the Japanese Word “Oomisoka”. What Do People Do with the End of the Year in Japan?

If you’ve been following the news from Japan, you should have seen the term “大晦日(Oomisoka)” a lot lately. What exactly does it mean? Is it a holiday? Is it also one of the holidays in Japan? What does it have to do with the end of the year in Japan?

What is Oomisoka

大晦日 is a Japanese word pronounced “oomisoka”, which usually refers to the last day of the year.

The word “晦” in Japanese means the moon is hidden, and “晦日” means the day when there is no moon, which is, the last day of the month/end of the month. The last day of December is the last day of the year and has a special significance, so it is called the “Great 晦日”, which is 大晦日, oomisoka.

Although it is not legally a national holiday in Japan, students go on winter vacation on this day, and companies end their work for the year and start their New Year holidays before this day.

CDJapan Rental has a great deal on pocket wifi, with a range of flexible plans starting at ¥187/day. Japan Pocket Wifi Rental

What to do on the Big Day

It is said that during the Heian period in Japan, the tradition of the Oomisoka was to prepare for the New Year’s ritual to the “god of the year”. It is said that the gods of the year would visit homes at night to bless the new year with abundant harvests. The Japanese desire to meet with the “god of the year” in order to receive the blessings of the gods. The custom of staying up all night on the Oomisoka is called “Toshi-gomori,” but it is no longer practiced in recent times.

Instead, the bells are rung late at night on Oomisoka, at the zero hour of the New Year, and the New Year’s soba noodles are eaten on Oomisoka.

In addition, the Japanese do these things on Oomisoka.

Prepare for the New Year

Japanese New Year decorations, are decorated in various places in the house on the day of Oomisoka. Japanese housewives are also busy with New Year’s cooking on this day.

The Big Sweep

It’s a time to say goodbye to the old and welcome the new. On the day of Oomisoka, Japanese people usually do a thorough cleaning of their homes. For example, the kitchen sink, bathtub, sewer pipe, the back of the cabinet, and other corners that are usually not paid attention to, will be cleaned on this day. In addition, unworn clothes and unused utensils will also be sorted out and disposed of.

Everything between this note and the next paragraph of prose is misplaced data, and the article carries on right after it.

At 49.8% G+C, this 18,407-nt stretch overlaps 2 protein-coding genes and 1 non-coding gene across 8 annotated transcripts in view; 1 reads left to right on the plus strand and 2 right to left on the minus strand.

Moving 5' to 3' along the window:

Returning home to visit relatives


In order to reunite with family for the New Year, many people will rush home from their work city on the 29th and 30th of December. If you delay until the 31st to embark on the return journey, then you are likely to face the return journey peak.

But no matter what, it’s always great to be back home to meet your family.

Watch the show

The Red and White Song Festival is a must-attend event every year on Oomisoka! Even if you don’t live in Japan, there are many people who know about this show. In addition, there are a lot of funny shows and other TV shows that are only performed on this day.

Join the New Year’s Eve event

Every year, there are New Year’s Eve events all over Japan, and the most famous one is the New Year’s Eve countdown at Shibuya’s Crossroads. But these two years because of COVID-19 pneumonia many have stopped or reduced the number of people held.

For the sake of everyone’s health, it’s better to stay home and chat with your family and watch TV.

(Visited 13 times, 3 visits today)
GetAround Japan is your number one travel guide, providing the latest information on visiting and living in Japan, with tips on what to eat, things to do, and places to stay. Whether you're planning for a trip far in the future, or already in Japan in need of some fresh ideas, our archive of posts will help you find the best way to fill your time and get the most out of your travel experience. We provide you updates on serious policies that affect visitors and foreign residents while also keeping things light and fun with articles on quirky trends and pop culture. How do we know how to provide visitors the information they need? Our affiliate company CDJapan Rental provides WIFI and Sim Card rentals to thousands of visitors to Japan every year. In other words, we are constantly in touch with and listening to the voices of our customers, and infuse our blog with the information they ask us for. For inquiries, contact us here Company Information CDJapan Rental (Neowing Corporation) 1-10-15-3F Nihonbashi Horidome Chuo, Tokyo 103-0012, Japan

Leave a Reply

Scroll to top